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Developing Ireland’s hydrogen potential

Ireland will require a different roadmap from that of its neighbouring countries given the absence of an industrial use for hydrogen, explains NUI Galway’s Rory Monaghan.

While the development of hydrogen supply projects in Ireland is welcome, failure to incentivise the progression of demand will inevitably force delays in hydrogen production, explains Monaghan.

The academic, who is a Senior Lecturer of Energy Systems Engineering and leads the Energy Research Centre in NUI Galway’s Ryan Institute, highlights that associated with the European Union’s move to make hydrogen a central part of its decarbonisation plans out to 2050, a number of member states have also published their hydrogen strategies in 2021 and there is a clear momentum across Europe.

However, Monaghan stresses that throughout the majority of these strategies, the first step is for renewable hydrogen to replace fossil-generated (grey) hydrogen.

“Research across Europe shows that hydrogen is making its mark in the industrial sector, where grey hydrogen is already in use and where there is an existing demand,” he states.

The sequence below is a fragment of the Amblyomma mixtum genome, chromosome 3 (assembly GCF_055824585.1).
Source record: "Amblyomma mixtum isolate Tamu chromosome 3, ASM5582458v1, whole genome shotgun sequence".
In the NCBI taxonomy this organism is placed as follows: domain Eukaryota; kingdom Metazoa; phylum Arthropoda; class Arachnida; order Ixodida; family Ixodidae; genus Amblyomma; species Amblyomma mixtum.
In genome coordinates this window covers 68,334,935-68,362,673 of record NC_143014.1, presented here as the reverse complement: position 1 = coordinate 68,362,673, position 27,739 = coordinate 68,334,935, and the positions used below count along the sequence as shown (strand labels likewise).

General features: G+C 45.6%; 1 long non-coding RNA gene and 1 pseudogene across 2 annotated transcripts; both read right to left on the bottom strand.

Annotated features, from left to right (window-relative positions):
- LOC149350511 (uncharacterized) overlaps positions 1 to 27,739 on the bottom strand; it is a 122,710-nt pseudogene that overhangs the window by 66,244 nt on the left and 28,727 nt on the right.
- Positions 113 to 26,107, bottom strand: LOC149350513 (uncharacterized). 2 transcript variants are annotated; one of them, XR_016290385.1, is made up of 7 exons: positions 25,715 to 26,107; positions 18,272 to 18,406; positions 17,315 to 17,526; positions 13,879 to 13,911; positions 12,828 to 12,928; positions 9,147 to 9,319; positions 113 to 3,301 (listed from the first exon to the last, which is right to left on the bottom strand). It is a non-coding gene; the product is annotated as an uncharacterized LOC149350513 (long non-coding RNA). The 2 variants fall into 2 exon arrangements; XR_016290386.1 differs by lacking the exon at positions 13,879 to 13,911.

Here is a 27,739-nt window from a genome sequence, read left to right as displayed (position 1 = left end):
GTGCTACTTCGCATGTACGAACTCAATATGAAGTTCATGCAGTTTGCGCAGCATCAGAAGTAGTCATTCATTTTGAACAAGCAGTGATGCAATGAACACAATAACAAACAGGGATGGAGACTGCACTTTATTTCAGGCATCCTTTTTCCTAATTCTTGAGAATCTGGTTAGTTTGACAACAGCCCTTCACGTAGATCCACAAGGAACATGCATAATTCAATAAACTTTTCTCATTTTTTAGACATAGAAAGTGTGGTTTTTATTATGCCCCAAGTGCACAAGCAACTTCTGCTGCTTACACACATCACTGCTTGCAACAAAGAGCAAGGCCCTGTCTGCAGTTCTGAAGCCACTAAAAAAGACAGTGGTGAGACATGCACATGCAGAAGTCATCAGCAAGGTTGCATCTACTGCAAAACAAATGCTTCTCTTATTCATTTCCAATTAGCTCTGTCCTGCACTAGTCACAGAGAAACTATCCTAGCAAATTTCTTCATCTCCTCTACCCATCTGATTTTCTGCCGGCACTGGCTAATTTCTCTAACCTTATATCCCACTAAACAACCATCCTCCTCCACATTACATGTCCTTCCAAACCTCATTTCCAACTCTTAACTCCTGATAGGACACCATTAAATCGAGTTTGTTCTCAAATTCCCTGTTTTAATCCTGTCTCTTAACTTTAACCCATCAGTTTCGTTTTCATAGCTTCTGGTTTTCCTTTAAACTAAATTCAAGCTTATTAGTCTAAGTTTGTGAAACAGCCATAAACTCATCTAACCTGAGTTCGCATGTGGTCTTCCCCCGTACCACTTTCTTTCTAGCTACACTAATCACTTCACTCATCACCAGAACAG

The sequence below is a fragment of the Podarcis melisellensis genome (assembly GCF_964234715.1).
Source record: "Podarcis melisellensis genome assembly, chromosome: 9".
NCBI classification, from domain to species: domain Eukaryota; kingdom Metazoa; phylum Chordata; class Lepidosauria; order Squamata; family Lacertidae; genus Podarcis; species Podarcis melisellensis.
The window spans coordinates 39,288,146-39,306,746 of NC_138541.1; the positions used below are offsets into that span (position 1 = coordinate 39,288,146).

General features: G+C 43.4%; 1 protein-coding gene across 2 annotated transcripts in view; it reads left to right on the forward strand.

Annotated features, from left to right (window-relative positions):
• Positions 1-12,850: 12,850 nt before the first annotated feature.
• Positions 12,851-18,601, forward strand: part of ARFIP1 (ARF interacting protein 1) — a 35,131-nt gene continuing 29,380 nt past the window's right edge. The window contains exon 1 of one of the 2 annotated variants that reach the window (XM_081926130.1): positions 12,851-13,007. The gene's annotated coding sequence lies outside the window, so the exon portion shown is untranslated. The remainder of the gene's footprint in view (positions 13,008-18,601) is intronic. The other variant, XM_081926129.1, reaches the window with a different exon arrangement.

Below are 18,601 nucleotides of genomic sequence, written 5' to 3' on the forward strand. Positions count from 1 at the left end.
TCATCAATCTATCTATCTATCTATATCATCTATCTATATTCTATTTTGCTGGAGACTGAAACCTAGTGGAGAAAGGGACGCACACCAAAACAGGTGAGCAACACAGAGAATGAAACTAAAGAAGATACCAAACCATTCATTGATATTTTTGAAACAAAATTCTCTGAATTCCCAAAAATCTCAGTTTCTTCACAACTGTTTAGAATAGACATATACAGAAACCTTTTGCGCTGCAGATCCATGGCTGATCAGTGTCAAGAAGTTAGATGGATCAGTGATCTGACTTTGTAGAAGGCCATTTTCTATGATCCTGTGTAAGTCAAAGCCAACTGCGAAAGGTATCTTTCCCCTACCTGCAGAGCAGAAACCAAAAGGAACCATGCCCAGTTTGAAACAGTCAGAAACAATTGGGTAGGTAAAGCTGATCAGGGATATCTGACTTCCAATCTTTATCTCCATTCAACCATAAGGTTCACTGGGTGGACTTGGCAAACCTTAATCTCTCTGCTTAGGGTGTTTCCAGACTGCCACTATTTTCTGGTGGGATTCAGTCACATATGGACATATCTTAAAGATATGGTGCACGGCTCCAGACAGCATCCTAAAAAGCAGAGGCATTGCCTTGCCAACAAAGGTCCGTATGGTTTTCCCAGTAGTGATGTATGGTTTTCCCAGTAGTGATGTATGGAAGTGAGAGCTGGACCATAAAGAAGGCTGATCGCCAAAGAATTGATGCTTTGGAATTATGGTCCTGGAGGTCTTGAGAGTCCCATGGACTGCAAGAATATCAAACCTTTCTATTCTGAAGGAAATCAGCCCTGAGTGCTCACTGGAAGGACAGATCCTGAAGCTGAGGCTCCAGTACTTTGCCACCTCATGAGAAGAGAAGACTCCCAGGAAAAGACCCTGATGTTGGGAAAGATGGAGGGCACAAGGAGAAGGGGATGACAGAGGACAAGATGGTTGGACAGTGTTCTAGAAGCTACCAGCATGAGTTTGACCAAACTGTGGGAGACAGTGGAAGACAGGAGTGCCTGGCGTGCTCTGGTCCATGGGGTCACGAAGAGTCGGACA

The challenge for Ireland is that, unlike its neighbouring countries, that industrial demand is minimal.

Setting the context for the current momentum in hydrogen supply and demand across Europe, Monaghan is pleased that in a few short years the conversation has moved from explaining the potential uses of hydrogen to one of the specific challenges and opportunities for the role of hydrogen in Ireland’s future energy system.

Hydrogen’s ability to be transported over long distances, its potential as a storage medium and the fact that it can be used in a range of different end-use sectors are clear benefits, however, as Monaghan points out, currently, most potential end-use sectors are not using hydrogen and the vast bulk of hydrogen that is being used is as an industrial feedstock, and is not coming from renewables.

In July 2020, the EU published its Energy System Integration Strategy, setting out four over-arching priorities of how the energy system will be decarbonised. Alongside efficiency, circularity and direct renewable electrification, the Strategy listed ‘clean fuels for hard to abate sectors’ as a priority, relating to hydrogen, biofuels and carbon capture and storage (CCS).

Hydrogen Strategy

Subsequently, the EU Commission published its Hydrogen Strategy, mapping the development of 40GW worth of electrolysis capacity within the EU and a further 40GW in North Africa and the former Soviet Union (for import), by 2030.